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Friday, 15 September 1911


Senator PEARCE (Western AustraliaMinister of Defence) . - It is advisable that we should not tie ourselves down in the administration of the law without very good reason. Is there any danger that the Minister will interfere with the rights and liberties of any person? I do not think there is. The officers will only take action under this clause on the order of the Minister. I can give the honorable senator a case which occurred only a few years ago, in which, for a certain purpose which I can only mention confidentially, it was necessary to enter a certain ship.


Senator Millen - It must have been for the purpose of carrying out some law.


Senator PEARCE - No; it was not for the purpose of carrying out any law. The persons who wished to go on board the ship had no right to do so, and it was found necessary to get officers of the Customs Department to go on to the ship. Entrance to the ship was necessary in this case, not for Customs purposes, but for quite another purpose. Why should we tie the Minister up?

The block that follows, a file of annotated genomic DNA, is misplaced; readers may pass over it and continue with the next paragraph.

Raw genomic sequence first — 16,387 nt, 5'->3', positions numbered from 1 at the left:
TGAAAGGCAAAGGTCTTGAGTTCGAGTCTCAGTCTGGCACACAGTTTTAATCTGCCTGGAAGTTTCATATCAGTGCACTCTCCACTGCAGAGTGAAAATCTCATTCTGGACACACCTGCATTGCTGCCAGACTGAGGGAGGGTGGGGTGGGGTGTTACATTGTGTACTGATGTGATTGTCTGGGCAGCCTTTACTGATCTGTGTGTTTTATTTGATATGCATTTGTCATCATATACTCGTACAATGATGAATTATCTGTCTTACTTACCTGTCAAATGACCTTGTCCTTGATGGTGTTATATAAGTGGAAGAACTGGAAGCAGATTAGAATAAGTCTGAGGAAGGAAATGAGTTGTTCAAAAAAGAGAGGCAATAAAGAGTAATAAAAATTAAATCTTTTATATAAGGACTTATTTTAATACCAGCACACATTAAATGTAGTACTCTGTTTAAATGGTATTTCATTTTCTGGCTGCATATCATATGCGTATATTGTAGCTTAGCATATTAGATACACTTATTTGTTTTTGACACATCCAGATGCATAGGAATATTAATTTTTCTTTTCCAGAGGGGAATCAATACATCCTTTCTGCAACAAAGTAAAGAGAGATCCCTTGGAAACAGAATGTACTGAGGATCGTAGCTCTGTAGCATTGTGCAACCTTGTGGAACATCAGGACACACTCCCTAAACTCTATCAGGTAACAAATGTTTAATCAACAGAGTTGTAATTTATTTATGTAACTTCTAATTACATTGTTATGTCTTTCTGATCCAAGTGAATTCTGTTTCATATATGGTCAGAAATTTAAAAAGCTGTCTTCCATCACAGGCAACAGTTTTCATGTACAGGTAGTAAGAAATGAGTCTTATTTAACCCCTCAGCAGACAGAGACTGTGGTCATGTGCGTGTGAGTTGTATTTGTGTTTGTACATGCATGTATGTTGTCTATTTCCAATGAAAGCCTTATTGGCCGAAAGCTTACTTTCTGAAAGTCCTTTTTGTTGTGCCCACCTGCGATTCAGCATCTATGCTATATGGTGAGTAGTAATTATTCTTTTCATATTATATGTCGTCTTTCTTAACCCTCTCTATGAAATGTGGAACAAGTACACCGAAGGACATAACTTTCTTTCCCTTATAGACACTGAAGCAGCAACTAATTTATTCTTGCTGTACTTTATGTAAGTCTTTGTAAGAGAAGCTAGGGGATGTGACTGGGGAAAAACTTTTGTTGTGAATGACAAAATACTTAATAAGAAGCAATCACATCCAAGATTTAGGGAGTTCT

Senator Millen - Why does the honorable senator do so in clause 408 ?


Senator PEARCE - That is a different matter. I ask the Committee not to limit the power of the Minister under this clause, unless Senator Millen can show that it threatens the liberty, property, or life of any person.


Senator Chataway - Under paragraph c the Minister may summon persons before him, and require them to answer questions.


Senator PEARCE - In the carrying out of the navigation law, that may be absolutely necessary, and the Department should have the power. I do not think that any reason has been given for limiting the power here proposed, and I ask the Committee to pass the clause as it stands.







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